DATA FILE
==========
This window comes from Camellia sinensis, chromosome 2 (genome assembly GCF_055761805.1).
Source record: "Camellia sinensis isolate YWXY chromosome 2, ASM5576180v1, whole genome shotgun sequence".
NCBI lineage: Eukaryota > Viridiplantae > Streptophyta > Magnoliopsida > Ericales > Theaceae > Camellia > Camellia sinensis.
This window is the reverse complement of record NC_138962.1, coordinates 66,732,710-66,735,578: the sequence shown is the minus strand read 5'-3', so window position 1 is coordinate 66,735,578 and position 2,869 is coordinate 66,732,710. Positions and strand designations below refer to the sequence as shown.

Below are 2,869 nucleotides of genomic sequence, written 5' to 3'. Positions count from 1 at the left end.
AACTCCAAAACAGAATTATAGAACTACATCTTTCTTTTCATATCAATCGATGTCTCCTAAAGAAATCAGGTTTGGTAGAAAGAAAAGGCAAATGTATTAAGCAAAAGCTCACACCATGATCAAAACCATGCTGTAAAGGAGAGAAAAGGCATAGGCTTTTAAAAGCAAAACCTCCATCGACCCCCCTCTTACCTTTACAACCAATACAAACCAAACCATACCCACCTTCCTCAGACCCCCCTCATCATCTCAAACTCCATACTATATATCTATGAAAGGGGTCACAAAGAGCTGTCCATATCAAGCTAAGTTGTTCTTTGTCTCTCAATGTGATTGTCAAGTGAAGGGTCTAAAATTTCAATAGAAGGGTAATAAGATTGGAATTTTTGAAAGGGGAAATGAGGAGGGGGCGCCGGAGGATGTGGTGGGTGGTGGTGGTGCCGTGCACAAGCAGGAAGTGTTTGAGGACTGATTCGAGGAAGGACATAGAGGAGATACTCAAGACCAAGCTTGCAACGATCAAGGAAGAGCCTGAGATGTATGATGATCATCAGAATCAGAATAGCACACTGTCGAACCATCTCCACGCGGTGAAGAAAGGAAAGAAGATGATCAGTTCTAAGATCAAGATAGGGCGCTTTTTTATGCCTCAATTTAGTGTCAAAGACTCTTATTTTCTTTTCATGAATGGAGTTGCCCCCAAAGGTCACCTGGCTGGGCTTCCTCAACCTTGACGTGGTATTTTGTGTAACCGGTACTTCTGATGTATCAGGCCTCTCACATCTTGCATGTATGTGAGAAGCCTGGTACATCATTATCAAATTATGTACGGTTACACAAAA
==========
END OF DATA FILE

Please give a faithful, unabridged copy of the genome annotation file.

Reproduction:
This window comes from Camellia sinensis, chromosome 2 (genome assembly GCF_055761805.1).
Source record: "Camellia sinensis isolate YWXY chromosome 2, ASM5576180v1, whole genome shotgun sequence".
NCBI lineage: Eukaryota > Viridiplantae > Streptophyta > Magnoliopsida > Ericales > Theaceae > Camellia > Camellia sinensis.
This window is the reverse complement of record NC_138962.1, coordinates 66,732,710-66,735,578: the sequence shown is the minus strand read 5'-3', so window position 1 is coordinate 66,735,578 and position 2,869 is coordinate 66,732,710. Positions and strand designations below refer to the sequence as shown.

Below are 2,869 nucleotides of genomic sequence, written 5' to 3'. Positions count from 1 at the left end.
AACTCCAAAACAGAATTATAGAACTACATCTTTCTTTTCATATCAATCGATGTCTCCTAAAGAAATCAGGTTTGGTAGAAAGAAAAGGCAAATGTATTAAGCAAAAGCTCACACCATGATCAAAACCATGCTGTAAAGGAGAGAAAAGGCATAGGCTTTTAAAAGCAAAACCTCCATCGACCCCCCTCTTACCTTTACAACCAATACAAACCAAACCATACCCACCTTCCTCAGACCCCCCTCATCATCTCAAACTCCATACTATATATCTATGAAAGGGGTCACAAAGAGCTGTCCATATCAAGCTAAGTTGTTCTTTGTCTCTCAATGTGATTGTCAAGTGAAGGGTCTAAAATTTCAATAGAAGGGTAATAAGATTGGAATTTTTGAAAGGGGAAATGAGGAGGGGGCGCCGGAGGATGTGGTGGGTGGTGGTGGTGCCGTGCACAAGCAGGAAGTGTTTGAGGACTGATTCGAGGAAGGACATAGAGGAGATACTCAAGACCAAGCTTGCAACGATCAAGGAAGAGCCTGAGATGTATGATGATCATCAGAATCAGAATAGCACACTGTCGAACCATCTCCACGCGGTGAAGAAAGGAAAGAAGATGATCAGTTCTAAGATCAAGATAGGGCGCTTTTTTATGCCTCAATTTAGTGTCAAAGACTCTTATTTTCTTTTCATGAATGGAGTTGCCCCCAAAGGTCACCTGGCTGGGCTTCCTCAACCTTGACGTGGTATTTTGTGTAACCGGTACTTCTGATGTATCAGGCCTCTCACATCTTGCATGTATGTGAGAAGCCTGGTACATCATTATCAAATTATGTACGGTTACACAAAA